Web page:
UCLA Law Review
environment, climate change, carbon, individual behavior, informational regulation
Energy and Utilities Law | Environmental Law | Law
The individual and household sector generates roughly 30 to 40 percent of U.S. greenhouse gas emissions and is a potential source of prompt and large emissions reductions. Yet the assumption that only extensive government regulation will generate substantial reductions from the sector is a barrier to change, particularly in a political environment hostile to regulation. This Article demonstrates that prompt and large reductions can be achieved without relying predominantly on regulatory measures. The Article identifies seven "low-hanging fruit:" actions that have the potential to achieve large reductions at less than half the cost of the leading current federal legislation, require limited up-front government expenditures, generate net savings for the individual, and do not confront other barriers. The seven actions discussed in this Article not only meet these criteria, but also will generate roughly 150 million tons in emissions reductions and several billion dollars in net social savings. The Article concludes that the actions identified here are only a beginning, and it identifies changes that will be necessary by policymakers and academicians if these and other low-hanging fruit are to be picked.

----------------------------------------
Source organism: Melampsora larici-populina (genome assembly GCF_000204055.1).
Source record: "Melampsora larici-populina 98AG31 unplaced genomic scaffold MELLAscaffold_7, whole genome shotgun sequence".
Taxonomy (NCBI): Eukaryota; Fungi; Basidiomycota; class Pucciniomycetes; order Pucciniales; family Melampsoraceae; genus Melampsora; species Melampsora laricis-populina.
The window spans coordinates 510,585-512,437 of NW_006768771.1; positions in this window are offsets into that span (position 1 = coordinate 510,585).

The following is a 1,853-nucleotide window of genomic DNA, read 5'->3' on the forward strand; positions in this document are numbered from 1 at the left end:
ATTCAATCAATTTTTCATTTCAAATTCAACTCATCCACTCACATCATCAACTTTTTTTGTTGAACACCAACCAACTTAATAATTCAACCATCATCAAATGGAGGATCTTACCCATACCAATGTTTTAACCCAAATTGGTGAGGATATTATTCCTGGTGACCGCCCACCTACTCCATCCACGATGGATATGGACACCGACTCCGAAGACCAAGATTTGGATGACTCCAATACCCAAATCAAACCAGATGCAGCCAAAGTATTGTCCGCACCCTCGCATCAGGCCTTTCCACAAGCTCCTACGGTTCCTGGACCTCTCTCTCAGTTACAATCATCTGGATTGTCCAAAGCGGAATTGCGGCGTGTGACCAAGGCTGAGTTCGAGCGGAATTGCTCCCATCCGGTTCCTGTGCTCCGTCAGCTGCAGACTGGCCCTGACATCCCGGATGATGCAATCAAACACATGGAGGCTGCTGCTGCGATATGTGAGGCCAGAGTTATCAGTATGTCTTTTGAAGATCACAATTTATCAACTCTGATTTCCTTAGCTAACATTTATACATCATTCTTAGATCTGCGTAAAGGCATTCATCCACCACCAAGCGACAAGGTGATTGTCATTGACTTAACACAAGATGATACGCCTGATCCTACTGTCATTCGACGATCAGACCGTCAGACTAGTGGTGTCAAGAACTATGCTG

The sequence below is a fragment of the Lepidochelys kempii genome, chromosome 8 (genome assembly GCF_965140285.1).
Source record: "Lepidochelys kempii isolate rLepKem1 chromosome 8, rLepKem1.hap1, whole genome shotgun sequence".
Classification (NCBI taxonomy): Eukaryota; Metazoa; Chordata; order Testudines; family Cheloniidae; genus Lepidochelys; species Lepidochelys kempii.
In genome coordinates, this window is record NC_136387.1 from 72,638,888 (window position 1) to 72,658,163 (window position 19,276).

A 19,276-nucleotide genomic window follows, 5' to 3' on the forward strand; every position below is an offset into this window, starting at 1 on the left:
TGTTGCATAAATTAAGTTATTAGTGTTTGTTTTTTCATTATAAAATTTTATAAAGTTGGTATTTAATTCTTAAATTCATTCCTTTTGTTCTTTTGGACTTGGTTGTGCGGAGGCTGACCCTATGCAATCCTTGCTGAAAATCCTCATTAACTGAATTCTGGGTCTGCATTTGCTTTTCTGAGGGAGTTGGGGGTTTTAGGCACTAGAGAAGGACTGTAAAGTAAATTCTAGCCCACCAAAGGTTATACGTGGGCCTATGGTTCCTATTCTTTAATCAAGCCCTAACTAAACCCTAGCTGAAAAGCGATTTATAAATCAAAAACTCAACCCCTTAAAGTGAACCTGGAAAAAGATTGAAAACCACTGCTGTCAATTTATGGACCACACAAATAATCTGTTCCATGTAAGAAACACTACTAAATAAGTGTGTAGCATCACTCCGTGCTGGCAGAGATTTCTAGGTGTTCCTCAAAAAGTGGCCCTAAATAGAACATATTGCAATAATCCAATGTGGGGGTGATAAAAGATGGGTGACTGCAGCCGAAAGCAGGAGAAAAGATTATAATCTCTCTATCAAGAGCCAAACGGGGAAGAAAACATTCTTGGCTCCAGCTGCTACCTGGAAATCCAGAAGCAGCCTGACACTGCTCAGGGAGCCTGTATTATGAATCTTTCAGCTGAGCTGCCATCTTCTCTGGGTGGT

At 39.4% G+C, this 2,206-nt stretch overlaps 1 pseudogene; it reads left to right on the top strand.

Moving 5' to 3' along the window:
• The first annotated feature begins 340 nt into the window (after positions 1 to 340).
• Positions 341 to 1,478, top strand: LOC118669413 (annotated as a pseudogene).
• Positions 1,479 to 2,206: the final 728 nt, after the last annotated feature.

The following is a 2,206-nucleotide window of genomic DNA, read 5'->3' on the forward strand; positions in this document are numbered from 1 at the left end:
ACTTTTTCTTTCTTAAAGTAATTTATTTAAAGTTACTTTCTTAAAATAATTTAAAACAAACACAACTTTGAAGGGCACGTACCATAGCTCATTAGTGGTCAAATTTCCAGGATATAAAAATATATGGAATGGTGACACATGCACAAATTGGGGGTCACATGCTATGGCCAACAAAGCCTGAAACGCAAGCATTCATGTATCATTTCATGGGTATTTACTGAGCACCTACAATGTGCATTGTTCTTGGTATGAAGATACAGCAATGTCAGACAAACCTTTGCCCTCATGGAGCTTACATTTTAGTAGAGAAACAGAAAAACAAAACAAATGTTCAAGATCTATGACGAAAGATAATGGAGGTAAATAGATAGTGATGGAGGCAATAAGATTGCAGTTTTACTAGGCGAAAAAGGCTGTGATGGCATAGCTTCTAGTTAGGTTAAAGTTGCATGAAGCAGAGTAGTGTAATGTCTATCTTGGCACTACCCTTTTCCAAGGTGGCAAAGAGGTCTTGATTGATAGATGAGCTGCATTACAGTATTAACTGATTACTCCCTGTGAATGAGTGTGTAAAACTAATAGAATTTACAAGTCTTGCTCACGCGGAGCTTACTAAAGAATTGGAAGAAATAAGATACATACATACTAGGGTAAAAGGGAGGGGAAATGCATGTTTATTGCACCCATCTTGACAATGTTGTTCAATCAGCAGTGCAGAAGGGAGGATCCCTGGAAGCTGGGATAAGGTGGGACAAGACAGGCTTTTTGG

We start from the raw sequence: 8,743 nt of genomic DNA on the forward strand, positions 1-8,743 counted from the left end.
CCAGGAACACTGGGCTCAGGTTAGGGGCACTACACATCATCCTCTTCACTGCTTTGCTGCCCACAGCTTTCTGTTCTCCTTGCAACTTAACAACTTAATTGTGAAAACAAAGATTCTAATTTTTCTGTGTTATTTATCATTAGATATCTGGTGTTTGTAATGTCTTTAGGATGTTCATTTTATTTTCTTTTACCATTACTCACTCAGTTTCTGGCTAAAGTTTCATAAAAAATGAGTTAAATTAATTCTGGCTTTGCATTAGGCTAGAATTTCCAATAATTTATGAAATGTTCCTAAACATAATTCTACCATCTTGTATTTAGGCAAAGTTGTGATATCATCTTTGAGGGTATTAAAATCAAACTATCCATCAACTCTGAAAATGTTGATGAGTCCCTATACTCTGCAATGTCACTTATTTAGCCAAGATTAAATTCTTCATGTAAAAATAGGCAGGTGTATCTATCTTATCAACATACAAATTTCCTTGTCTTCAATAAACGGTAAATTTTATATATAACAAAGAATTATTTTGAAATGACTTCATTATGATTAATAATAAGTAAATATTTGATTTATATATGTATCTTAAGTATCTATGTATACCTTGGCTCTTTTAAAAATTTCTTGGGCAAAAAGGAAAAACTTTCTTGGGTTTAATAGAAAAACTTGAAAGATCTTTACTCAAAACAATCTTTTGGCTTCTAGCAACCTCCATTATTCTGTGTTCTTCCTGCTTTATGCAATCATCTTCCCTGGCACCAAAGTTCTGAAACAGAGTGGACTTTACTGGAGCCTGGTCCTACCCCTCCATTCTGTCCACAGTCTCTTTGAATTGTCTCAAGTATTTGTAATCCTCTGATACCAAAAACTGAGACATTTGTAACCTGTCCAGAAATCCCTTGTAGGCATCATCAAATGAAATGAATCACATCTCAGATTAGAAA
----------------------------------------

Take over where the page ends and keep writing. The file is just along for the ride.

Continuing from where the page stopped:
Michael P. Vandenbergh, Jack Barkenbus, and Jonathan Gilligan,
Individual Carbon Emissions: The Low-Hanging Fruit, 55 UCLA Law Review. 1701
Available at: https://scholarship.law.vanderbilt.edu/faculty-publications/1031